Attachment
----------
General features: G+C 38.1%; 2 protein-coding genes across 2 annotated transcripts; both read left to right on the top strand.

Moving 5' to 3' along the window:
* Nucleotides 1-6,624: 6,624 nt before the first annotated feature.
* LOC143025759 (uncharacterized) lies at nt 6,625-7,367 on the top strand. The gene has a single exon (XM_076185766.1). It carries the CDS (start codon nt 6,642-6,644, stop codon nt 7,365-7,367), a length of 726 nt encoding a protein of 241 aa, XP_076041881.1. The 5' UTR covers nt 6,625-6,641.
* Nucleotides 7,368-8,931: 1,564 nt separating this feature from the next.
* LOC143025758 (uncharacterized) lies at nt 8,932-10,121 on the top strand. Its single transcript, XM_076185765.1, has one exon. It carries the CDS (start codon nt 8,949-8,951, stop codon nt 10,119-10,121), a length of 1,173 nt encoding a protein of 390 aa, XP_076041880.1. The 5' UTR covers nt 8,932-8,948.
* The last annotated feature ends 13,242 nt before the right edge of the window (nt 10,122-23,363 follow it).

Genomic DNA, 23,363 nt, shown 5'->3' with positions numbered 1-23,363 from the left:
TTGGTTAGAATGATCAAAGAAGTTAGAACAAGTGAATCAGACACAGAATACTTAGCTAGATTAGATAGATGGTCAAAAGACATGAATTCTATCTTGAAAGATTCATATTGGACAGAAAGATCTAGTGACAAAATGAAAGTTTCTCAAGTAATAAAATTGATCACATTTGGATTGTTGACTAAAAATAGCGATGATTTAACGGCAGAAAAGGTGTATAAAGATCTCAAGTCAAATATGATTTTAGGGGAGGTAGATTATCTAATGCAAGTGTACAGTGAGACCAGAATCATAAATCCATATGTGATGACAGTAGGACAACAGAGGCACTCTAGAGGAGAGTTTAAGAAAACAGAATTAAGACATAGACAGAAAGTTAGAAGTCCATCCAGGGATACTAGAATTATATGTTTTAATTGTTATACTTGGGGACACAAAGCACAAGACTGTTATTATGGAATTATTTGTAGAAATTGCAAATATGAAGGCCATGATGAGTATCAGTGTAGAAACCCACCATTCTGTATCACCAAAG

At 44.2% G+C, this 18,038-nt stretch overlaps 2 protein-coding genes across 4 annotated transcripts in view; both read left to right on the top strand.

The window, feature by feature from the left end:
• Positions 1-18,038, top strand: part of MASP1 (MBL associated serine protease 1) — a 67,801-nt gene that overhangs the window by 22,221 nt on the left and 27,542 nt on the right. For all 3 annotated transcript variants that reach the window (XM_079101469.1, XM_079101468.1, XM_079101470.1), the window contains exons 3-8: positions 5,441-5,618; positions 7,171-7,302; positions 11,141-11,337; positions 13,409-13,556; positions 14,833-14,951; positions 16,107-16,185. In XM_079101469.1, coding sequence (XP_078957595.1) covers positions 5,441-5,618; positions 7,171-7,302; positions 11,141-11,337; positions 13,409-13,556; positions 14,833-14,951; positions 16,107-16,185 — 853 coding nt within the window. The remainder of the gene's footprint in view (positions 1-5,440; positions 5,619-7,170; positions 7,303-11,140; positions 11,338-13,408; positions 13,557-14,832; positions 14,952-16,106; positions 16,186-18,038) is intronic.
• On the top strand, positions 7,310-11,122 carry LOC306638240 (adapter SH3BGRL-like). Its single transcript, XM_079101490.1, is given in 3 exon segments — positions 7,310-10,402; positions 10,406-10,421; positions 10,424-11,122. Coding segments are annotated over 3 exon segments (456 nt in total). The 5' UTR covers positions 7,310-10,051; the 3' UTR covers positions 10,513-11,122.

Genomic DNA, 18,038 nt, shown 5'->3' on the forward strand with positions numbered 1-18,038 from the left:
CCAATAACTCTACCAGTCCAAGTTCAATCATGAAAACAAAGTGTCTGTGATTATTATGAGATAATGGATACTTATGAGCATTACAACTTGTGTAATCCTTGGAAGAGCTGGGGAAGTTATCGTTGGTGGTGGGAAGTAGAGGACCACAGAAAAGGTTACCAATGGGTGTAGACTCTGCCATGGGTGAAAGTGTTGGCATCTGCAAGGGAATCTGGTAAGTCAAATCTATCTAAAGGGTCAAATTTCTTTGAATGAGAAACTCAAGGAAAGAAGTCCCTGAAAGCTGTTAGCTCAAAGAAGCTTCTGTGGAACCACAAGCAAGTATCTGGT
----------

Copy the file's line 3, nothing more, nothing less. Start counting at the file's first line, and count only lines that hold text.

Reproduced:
* Nucleotides 1-6,624: 6,624 nt before the first annotated feature.